6 Interesting Facts About SpidersDr. Jim Fredericks
Tuesday, August 12, 2014
Fun facts that may or may not make spiders seem less
Spiders have adapted to live in nearly every
type of habitat, and they are one of the top 10 most diverse
populations on earth. They play vital roles in all ecosystems
-except in your home.
The following spider facts will help you learn more about these
eight-legged pests, some of which might appear in your backyard
this summer and fall.
All spiders produce silk
Something common to all 40,000 species of spiders is that they
all spin silk. And as spiders have evolved, so has their ability to
work with silk. One spider can produce up to seven different types,
each used for a different purpose such as spinning webs or
One species is mostly vegetarian
It was thought that all spiders were carnivorous, capturing and
eating other insects, but one species in Central America has been
found to be mostly herbivorous!
Bagheera kiplingi inhabit trees that produce protein-rich buds
on their leaves. These buds are part of a symbiotic relationship
between the trees and ants, but B. kiplingi also benefit from
consuming the buds. However, during dry seasons these spiders are
known to be carnivorous. They may cannibalize each other or steal
ant larvae when food is scarce.
Spiders are nearsighted
Most spiders have eight eyes, but some, like the brown recluse
spider, only have six. Spiders typically have a main set that can
create images while the secondary sets can only detect light and
shadow. It is thought that the secondary sets of eyes are derived
from the compound eyes of a common ancestor to both spiders and
But even with all of those eyes, spiders cannot see far into the
distance. Nearsightedness is a problem for people, but the habits
of spiders are such that being nearsighted isn't a deficiency. They
wait for prey to get caught in their webs and use silk trip wires
to warn of approaching predators.
Females can lay up to 3,000 eggs at one time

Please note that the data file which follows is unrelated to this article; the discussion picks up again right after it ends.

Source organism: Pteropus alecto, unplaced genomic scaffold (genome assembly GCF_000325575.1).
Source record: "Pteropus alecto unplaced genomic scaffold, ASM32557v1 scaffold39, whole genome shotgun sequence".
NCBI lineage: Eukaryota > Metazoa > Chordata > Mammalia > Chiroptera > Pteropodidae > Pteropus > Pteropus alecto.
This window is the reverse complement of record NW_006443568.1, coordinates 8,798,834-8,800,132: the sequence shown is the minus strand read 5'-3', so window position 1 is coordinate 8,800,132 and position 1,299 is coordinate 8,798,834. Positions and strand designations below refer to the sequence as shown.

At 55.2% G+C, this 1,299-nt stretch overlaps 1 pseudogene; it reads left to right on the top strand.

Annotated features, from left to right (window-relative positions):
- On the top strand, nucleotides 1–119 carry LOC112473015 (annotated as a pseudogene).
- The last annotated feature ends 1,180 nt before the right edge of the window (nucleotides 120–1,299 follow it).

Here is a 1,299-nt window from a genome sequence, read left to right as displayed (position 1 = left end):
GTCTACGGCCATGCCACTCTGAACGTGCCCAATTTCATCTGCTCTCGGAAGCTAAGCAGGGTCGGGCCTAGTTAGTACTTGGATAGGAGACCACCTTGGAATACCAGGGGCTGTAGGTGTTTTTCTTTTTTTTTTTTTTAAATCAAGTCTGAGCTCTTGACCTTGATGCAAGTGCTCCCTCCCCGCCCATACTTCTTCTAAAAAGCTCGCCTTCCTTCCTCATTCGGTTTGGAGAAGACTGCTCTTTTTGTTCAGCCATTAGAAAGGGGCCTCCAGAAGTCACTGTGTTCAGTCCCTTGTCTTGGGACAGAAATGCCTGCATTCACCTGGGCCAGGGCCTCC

These eggs are housed in one or more silk sacs. The level of
care a female spider provides for her young varies by species. Some
females will die shortly after laying eggs while others will carry
spiderlings on their backs or share prey with them.
Jumping spiders can jump up to 50x their own length
When hunting or trying to escape a predator, jumping spiders are
able to make very agile movements and jump multiple times their
body length. This is possible due to an internal hydraulic system.
Jumping spiders can alter the pressure of fluids in their legs
resulting in a springing motion that propels the spiders
The 'daddy long-legs' you see might not actually be a
The nickname 'daddy long-legs' has been given to several
different pests, only one of which is an actual spider. Crane
flies, harvestmen and cellar
spiders are all colloquially identified as 'daddy long-legs.'
Only cellar spiders are spiders. Harvestmen are in the arachnid
family, but they lack venom and silk glands. Crane flies are
agricultural pests with very long legs and the ability to fly.
If you think you have a spider infestation in your home, contact a licensed
pest professional to identify the species and recommend steps for
removal or treatment. Some species are poisonous
to humans and should be handled by a professional.
To learn more about the different types of spiders found in the
United States, read our Spiders 101 article.